I would like to present one of my favorite cloud discussions: cloud costs monitoring for IT departments working in the cloud. In the following post, I will cover the evolution of IT monitoring and the importance of cloud costs metrics.
IT Monitoring in the Past
If you look at the evolution of traditional monitoring systems, you will see that they started with applications, like BMC Patrol, IBM Tivoli, Microsoft Operations Manager (MOM), and HP OpenView, monitoring particular infrastructure components, including hosts, applications, and specific infrastructure devices. The idea behind this was that monitoring would be used to detect particular infrastructure component malfunctions that were important for IT operations. Traditional monitoring focuses on inventory and performance levels for specific infrastructure components with custom configured IT management applications. When a threshold is exceeded, the monitoring system sends an alert to the respective IT support staff that determines the severity of the situation. In the past, this method worked well for traditional IT environments.
Later on, a new layer was introduced on top of this system, that worked as an enterprise console. It enabled IT support staffs to see a consolidated view of their system rather than each and every server. Nonetheless, there was still a missing link that connected IT infrastructure events to the actual business.
Linking with the Actual Business
Consequently, BMC introduced BSM (Business Service Management), which made the link between IT and actual businesses a reality. This approach ensured that business objectives would be used when defining an IT environment. As a result, the ITIL methodology was brought to light, which focused on aligning IT services with primary business needs.
This new approach includes monitoring business services while linking them to related infrastructure components. For example, a URL might contain a business transaction with several infrastructure components, such as web servers, app servers or database servers. If one of these components fails, the whole business fails. The basic assumption here is that a single component failure has a direct impact on the service. This has been a tremendous step forward for monitoring, from taking a collection of unrelated infrastructure components to having the ability to show the impact of certain errors or outages on specific business activities or application service levels.
Nevertheless, if the defined metrics (operational or business) exceed their given thresholds, the system would send an alert to their respective support staff, which could then take action according to the severity of the event.
Then Came the Cloud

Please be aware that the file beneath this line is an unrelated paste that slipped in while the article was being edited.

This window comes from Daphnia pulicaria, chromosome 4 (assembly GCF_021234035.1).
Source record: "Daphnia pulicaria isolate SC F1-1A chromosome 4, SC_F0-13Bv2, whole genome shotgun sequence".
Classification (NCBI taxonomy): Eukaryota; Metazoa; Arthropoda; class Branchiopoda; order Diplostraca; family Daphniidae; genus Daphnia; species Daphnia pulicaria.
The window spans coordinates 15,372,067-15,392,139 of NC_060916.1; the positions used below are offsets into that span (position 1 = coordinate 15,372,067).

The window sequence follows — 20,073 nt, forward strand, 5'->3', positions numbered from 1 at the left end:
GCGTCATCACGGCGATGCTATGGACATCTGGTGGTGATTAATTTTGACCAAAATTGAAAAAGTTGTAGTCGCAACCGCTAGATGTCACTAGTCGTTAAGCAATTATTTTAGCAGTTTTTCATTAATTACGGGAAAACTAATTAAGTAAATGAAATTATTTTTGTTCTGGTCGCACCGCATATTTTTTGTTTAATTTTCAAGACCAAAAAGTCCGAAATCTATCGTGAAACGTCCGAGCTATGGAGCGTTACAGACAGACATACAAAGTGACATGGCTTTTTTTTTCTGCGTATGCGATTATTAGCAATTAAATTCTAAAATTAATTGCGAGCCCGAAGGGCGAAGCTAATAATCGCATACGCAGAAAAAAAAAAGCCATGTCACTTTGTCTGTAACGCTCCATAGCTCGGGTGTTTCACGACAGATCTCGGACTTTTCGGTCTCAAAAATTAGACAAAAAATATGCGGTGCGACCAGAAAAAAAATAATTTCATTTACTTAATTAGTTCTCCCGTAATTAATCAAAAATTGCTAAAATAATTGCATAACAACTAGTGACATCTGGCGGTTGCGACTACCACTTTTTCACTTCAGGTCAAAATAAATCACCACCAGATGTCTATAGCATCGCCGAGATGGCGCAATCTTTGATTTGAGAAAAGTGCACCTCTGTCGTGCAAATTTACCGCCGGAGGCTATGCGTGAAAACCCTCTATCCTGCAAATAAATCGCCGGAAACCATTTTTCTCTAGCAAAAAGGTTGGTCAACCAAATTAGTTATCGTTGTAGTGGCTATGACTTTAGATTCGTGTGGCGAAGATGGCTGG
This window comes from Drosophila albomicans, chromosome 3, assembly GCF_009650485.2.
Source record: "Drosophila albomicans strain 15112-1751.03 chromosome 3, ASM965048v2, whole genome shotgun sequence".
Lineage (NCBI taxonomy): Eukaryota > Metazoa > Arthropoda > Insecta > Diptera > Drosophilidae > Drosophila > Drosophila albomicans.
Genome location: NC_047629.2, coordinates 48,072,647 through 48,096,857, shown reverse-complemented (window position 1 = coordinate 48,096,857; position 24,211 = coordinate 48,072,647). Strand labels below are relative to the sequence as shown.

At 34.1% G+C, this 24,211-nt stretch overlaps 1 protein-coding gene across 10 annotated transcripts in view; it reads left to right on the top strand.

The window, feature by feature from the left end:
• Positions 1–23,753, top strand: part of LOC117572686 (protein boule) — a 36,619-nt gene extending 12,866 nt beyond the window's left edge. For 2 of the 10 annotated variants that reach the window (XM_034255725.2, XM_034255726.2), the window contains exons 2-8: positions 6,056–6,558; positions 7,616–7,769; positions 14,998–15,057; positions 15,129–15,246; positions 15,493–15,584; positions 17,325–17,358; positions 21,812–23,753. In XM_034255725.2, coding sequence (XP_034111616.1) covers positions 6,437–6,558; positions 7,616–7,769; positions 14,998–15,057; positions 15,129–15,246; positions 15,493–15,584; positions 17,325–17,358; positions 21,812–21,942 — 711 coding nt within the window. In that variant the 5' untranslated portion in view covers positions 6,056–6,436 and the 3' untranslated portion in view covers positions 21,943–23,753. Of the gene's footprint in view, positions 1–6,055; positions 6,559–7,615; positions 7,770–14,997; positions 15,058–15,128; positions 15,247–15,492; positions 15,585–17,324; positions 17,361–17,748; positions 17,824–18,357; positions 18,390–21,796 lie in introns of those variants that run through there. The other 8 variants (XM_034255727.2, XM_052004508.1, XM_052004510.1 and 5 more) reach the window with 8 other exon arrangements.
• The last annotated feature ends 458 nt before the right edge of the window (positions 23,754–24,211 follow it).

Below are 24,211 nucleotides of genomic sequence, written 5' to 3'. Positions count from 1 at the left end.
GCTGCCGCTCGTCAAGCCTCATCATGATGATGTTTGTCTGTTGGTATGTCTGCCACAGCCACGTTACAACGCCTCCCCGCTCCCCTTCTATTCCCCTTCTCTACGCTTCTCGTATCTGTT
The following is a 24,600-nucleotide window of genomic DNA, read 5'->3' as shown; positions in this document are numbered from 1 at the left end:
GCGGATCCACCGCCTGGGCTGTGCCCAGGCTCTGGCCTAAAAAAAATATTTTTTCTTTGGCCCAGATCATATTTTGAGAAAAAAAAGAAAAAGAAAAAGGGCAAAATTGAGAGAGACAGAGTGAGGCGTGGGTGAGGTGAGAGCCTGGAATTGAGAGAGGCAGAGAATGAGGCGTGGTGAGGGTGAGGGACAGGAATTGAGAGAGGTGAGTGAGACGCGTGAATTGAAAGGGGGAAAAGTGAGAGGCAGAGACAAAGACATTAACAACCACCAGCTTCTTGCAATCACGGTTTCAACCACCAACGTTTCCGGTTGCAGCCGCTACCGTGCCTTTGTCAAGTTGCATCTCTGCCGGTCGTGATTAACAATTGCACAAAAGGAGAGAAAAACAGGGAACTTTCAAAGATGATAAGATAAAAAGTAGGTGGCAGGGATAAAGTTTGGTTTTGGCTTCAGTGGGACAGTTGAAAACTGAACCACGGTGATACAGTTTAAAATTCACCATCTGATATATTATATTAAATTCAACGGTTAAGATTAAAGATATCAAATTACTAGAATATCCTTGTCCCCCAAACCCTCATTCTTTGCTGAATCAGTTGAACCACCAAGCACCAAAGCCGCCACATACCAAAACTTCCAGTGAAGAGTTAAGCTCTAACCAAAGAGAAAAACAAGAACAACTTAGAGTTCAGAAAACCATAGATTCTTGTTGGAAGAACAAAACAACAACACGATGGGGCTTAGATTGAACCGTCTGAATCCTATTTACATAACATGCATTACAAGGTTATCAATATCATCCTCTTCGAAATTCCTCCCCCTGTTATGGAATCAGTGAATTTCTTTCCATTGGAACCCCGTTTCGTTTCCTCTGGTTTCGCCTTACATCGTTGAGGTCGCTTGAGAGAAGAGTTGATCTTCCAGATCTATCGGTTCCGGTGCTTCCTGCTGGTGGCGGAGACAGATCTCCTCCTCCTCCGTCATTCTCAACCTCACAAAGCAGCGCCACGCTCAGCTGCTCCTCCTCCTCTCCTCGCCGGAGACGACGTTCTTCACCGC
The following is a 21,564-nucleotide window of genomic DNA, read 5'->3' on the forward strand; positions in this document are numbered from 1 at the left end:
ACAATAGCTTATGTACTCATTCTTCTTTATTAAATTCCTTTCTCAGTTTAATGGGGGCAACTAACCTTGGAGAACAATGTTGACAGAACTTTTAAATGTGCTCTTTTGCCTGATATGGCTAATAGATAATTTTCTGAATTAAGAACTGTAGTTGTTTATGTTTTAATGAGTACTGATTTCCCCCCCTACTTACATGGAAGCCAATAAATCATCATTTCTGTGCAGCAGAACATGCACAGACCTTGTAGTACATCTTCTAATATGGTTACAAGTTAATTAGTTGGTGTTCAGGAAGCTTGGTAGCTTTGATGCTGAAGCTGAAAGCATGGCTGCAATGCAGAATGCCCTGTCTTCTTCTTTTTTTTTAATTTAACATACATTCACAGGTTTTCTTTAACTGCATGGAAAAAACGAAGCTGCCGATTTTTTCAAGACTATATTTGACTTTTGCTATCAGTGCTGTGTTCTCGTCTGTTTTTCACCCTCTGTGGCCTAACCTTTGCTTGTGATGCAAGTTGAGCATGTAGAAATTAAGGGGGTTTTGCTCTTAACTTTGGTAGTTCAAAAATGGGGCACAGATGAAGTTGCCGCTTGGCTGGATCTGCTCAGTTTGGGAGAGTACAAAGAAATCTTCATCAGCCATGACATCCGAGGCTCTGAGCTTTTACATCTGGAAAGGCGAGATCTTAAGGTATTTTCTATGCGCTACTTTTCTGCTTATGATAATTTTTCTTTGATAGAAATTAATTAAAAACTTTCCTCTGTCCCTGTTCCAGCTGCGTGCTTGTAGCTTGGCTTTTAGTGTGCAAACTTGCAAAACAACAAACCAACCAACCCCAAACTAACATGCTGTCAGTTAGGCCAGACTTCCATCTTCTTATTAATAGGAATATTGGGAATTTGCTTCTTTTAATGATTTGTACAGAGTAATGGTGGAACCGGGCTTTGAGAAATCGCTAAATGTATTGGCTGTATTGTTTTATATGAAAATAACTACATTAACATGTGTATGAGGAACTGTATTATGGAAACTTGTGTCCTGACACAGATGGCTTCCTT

A great change took place over the last few years with the introduction of the cloud. New cloud architecture has provided a level of redundancy that pretty much guarantees that no infrastructure component will go down. Environments, such as Amazon, provide the building blocks and mechanisms needed to support high availability, redundancy and scalability. With features like multiple regions, comprehensive load balancing and autoscaling, the element of failure in the cloud is nearly eliminated – everything can automatically scale to the size of demand. Proper cloud architecture with the right automation and DR mechanisms, in most cases will not be impacted by a single IT component failure. Hence the BSM approach is more or less not applicable in the cloud.
Lets take the scenario of a buggy application update, for example. Software updates that lead to high resource consumption in the cloud no longer run the risk of leading to failure. Auto-scale kicks in and provisions additional compute resources making sure that business service metrics don’t exceed their given thresholds. Another scenario could be if a region goes down. The cloud’s DR mechanism is set up to move applications and data to another region, making sure there is no impact on the business. In both cases it is clear that there was an impact on the cost of the environment, be it paying for additional servers or the data transfer (moving to another region in the case of AWS’ cloud).
So, aside from its value on a financial level, the cost of your cloud operations is one of the most important operational metrics (are you surprised?). Cloud spending behavior can actually be used as an operational metric to see the maturity level of an environment, or to detect operational issues or abnormal behavior. As mentioned at the beginning of this post, I found that indeed, one of the most interesting shifts that needs to be made when operating in the cloud is, in fact, in state of mind and perception. This is one of Cloudyn’s main principles.
Having covered the cloud costs metric as an indicator for the health and the efficiency of your deployment, it is crucial to understand that the optimal cloud operations equation also includes considerations such as deployment events and a number of other business metrics. In part 2 of this series, we will further explore the considerations and features needed for a healthy cloud environment.